The main results of this study show that (1) the smaller leaves of the Agility-MLC are capable of sparing the OARs to the same extent as with the MLCi2+/−, while increasing the PTV coverage, (2) using Elekta-VMAT planned with the TPS Hyperion V2.4 (equivalent to using Monaco 3.2) does not suffer the loss of either OAR sparing or PTV coverage and (3) Elekta-VMAT using the Agility-MLC planned with the TPS Hyperion V2.4 offers faster treatments than using the MLCi2+/− or ssIMRT and dMLC.
Some authors [1, 5, 6, 15, 16, 33–37] studied the impact of different MLC properties showing 4 or 5 mm leaf width to be slightly superior over 10 mm leaf width in terms of either better PTV coverage, homogeneity and conformity or OAR sparing. Especially small OAR or target structures with small concavities will profit. As the aim of the presented study was to isolate differences in PTV coverage, homogeneity and conformity, narrower leaves give plans with higher mean dose to the target as well as improved homogeneity and conformity, for most cases. Consistent to van Kesteren et al.  and Lafond et al. , interdigitation had only little impact on improved PTV coverage, but could improve delivery efficiency by means of reduced MU , because in critical situations, OAR sparing can be performed more precisely and efficiently, if leaves can move freely. If interdigitation of the leaves is possible, the algorithm can choose the most efficient mode of sparing.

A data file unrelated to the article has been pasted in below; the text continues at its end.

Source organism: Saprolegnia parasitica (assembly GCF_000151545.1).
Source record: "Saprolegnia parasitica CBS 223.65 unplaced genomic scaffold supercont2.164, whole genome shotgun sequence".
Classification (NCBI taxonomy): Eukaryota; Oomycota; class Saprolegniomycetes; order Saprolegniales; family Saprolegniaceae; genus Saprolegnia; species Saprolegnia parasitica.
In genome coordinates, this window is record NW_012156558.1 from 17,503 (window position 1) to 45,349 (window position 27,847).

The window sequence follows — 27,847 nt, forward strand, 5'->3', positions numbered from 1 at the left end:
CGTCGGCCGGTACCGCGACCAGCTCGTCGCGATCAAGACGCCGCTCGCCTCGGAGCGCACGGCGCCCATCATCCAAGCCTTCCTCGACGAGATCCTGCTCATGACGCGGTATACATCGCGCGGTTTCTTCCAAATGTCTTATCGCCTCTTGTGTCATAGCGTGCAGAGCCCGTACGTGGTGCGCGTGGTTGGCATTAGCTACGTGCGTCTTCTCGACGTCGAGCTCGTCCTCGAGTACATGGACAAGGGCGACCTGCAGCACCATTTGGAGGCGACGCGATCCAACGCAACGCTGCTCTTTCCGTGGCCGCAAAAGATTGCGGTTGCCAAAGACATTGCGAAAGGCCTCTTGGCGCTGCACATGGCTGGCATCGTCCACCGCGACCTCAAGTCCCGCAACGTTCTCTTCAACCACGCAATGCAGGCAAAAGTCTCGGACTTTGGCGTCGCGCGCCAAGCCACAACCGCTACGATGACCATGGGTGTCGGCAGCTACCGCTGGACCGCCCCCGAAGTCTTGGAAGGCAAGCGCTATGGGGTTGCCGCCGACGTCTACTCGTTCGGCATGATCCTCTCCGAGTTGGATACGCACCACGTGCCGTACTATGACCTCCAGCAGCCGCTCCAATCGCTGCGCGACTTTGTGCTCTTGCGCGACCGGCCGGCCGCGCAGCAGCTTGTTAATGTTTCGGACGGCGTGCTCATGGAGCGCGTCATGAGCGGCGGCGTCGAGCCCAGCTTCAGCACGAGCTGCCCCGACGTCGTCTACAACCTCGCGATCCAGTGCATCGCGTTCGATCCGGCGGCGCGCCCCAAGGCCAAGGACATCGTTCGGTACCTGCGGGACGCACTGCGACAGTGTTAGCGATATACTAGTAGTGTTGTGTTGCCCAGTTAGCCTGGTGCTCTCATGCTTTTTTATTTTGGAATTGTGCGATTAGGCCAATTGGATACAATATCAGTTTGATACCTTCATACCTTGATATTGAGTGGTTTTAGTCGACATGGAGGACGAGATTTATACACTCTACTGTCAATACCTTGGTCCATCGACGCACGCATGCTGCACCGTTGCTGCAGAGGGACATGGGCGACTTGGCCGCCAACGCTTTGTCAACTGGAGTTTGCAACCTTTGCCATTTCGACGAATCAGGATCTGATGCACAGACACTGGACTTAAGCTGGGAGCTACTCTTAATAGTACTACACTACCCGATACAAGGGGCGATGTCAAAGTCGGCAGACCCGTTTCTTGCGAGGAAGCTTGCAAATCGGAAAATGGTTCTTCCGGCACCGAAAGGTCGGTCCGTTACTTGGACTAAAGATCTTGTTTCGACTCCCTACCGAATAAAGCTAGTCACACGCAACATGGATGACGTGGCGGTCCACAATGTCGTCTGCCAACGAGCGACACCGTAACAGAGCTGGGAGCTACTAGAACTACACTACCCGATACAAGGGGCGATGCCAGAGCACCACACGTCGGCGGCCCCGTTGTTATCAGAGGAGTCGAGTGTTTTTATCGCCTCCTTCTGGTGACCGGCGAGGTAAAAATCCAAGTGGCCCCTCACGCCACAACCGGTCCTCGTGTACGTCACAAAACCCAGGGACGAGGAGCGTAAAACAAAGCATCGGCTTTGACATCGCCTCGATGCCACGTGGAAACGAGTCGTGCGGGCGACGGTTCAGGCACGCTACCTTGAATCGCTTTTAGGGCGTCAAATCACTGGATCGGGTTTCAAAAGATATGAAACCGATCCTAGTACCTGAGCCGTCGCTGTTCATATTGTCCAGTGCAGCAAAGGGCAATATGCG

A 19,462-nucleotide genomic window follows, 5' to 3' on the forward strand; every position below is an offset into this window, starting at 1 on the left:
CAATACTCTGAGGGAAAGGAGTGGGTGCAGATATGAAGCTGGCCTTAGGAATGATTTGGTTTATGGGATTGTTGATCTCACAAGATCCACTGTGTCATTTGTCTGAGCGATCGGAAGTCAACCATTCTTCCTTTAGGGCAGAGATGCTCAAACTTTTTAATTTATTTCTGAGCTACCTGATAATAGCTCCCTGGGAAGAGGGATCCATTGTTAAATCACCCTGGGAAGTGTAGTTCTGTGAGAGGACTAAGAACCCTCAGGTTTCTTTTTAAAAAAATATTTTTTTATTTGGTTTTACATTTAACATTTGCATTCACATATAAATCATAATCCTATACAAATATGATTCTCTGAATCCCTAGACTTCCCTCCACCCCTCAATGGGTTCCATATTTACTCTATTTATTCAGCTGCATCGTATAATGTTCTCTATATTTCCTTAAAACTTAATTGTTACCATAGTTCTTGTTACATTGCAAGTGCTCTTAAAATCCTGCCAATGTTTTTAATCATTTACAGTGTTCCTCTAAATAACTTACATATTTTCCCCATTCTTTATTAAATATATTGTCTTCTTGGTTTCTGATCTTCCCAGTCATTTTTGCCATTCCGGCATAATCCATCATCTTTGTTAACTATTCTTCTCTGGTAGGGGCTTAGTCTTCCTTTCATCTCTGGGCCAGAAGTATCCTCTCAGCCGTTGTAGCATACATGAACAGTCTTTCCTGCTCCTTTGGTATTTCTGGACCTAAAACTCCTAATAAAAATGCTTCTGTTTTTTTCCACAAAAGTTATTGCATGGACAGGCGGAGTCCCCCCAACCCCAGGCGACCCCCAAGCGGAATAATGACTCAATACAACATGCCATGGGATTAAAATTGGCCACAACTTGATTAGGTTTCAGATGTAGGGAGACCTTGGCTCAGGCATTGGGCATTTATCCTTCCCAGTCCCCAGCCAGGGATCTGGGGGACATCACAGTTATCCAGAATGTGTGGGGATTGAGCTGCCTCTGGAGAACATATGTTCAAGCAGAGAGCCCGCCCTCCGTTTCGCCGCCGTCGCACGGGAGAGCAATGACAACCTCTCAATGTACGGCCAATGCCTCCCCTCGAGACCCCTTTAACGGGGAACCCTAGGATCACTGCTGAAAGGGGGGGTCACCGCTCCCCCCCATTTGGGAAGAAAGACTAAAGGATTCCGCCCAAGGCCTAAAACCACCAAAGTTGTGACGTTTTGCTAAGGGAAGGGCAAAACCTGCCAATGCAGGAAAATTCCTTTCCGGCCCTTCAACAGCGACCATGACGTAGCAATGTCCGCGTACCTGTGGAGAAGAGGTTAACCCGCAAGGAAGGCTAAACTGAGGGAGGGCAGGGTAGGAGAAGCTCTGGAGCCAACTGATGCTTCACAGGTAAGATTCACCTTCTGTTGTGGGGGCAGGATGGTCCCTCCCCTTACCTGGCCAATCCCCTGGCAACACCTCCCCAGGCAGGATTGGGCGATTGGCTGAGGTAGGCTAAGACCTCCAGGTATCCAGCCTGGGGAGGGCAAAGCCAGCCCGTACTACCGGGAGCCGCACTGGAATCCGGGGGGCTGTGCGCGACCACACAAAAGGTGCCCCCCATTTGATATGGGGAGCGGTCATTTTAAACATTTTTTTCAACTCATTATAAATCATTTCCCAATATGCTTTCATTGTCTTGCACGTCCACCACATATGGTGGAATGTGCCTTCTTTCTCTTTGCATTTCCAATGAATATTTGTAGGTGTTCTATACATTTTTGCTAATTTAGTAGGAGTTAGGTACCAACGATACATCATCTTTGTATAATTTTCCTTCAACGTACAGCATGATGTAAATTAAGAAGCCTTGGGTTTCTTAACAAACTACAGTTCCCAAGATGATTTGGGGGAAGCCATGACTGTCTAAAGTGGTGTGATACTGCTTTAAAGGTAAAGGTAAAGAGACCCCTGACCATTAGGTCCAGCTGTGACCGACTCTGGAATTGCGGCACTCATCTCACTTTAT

Higher impact on improved PTV coverage is found by technique. Shown by others [31, 33, 35, 38–42], comparable or slightly improved PTV coverage with better conformity and homogeneity is found comparing static or dynamic IMRT techniques to rotational IMRT. The recently introduced advanced segment shape optimization routine further improves homogeneity, especially for meningioma cases. Here, leaves are more effectively placed for better OAR sparing and better PTV coverage. Consequently, best PTV coverage is obtained for VMATAgility optimized with the advanced segment shape optimization routine.Footnote 1